“Why church matters” by Joshua Harris is a 140 page book made up of 7 chapters addressing the issue of the local church and why becoming a passionate, committed, member of the local body is important.
In chapter 1 the author speaks about his past experiences going to church and how he felt about it at one time. He also begins to discuss what the rest of the book will be about and uses the idea of a relationship to relate how many people flirt with the church but are not committed or passionate about the local church. He speaks about people dating the church and encourages people instead to “marry the church”.
In chapter 2 he relates how he felt at his own weeding and how he feels about his bride walking down the aisle and then relates that to how Christ feels about his bride, the church. He also states the goal of the book on page 21 where he says “My goal in this book is to help you get connected and committed to a solid local church.”
He also makes some comments on denominations and how different denominations can be “united” by holding to the major things (doctrines) that really matter and having an attitude of grace on those things that don’t matter but of course there are different denominations because they don’t see things the same and/or hold certain doctrines to be essential while others see them as secondary and nonessential. The good news here is he doesn’t really get too involved with this and so we can simply read through this section without paying too much attention to it.
I do like what he says on page 30 concerning the love Jesus has for the church. He says “If Jesus loves the church, you and I should, too.” I agree and there is way too much church bashing going on by those in the church. Really good point, I though.
In chapter 3 he discuss the attitude many have today about going to a local church. Many people feel that they can be Christians and worship God on their own and never be part of a local body. It’s as if they think the local church was invented by men and not a God ordained institution. The author shows that this is simply wrong and unbiblical. On page 40 he says this “The longer I’m a Christian the more aware I become that I cannot live the Christian life on my own.”
In chapter 4 he deals with passion and commitment and tells the story of a man he knows who is a Christian but this man loves his Jeep and even joined a “Jeep club”. He tells how this man spent all his time thinking about and doing things with his Jeep and the Jeep club. The author points out that the things we talk about and are consumed with are the things we have passion for and are committed to. He urges us to have passion and commitment for the local church and then goes on to give suggestions on how to cultivate this.
Chapter 5 is all about what to look for in a local church. For example he says to seek out a church “…where God’s word is faithfully taught…” and another question to ask is “Is this a church that is willing to kick me out?” and of course that question has to do with leadership holding people accountable and not allowing open sin to go unchecked.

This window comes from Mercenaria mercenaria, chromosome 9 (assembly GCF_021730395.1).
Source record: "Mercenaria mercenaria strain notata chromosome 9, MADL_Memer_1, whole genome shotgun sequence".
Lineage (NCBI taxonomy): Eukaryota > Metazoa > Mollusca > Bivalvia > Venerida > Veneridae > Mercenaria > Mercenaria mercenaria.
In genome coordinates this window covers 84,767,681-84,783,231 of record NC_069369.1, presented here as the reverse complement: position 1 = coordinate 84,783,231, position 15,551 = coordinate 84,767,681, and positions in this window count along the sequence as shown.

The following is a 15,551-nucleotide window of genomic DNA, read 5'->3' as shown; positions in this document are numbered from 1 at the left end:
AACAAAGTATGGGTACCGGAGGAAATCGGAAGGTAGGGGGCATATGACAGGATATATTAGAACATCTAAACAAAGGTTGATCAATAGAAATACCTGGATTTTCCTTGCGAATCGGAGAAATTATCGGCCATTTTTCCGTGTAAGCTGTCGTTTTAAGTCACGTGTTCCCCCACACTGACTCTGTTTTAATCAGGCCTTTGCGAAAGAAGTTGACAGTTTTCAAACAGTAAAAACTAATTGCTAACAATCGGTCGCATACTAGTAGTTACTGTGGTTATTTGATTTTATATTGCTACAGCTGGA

Chapter 6 was an interesting chapter dealing with how to make Sunday the best day of the week. On page 94 he says “My premise in this chapter is that you and I are very likely to be missing out on God’s best for the day (Sunday) unless we learn to build our week around Sunday, and not the other way around.”He goes on to suggest some ways in which we might prepare to worship and enjoy Sunday. One suggestion he gives is to turn the TV off on Saturday night and to read the scriptures and pray so we prepare our hearts and our minds for the following day. I liked this suggestion and will give serious consideration to it.
Chapter 7 is simply the concluding thoughts of the author and his wrapping up the book.
In the end I enjoyed reading this book. It’s small and easy to read. I spent one afternoon reading it. There are some issues related to worship and doctrine that I didn’t agree with or that weren’t given a very full discussion but this isn’t a book that is really dealing with those subjects so I found it easy to read through and not get bogged down with those issues. He simply doesn’t spend a lot of time talking about those other things.
So, I enjoyed the book and would recommend it to anyone who has had a bad experience with a local church and now doesn’t attend or to the person who simply thinks they don’t need the local church and can go it alone. I also think that anyone who is already attending a local church can gain some wonderful insights or maybe a renewed respect and appreciation for the local church.
A great book reminding us “why church matters”.
You can buy it here or here
Disclosure of Material: I received this book for free from WaterBrook Multnomah Publishing Group for this review, which requires an honest, though not necessarily positive, review. The opinions I have expressed are my own. I am disclosing this in accordance with the Federal Trade Commission’s CFR Title 16, Part 255: “Guides Concerning the Use of Endorsements and Testimonials in Advertising.”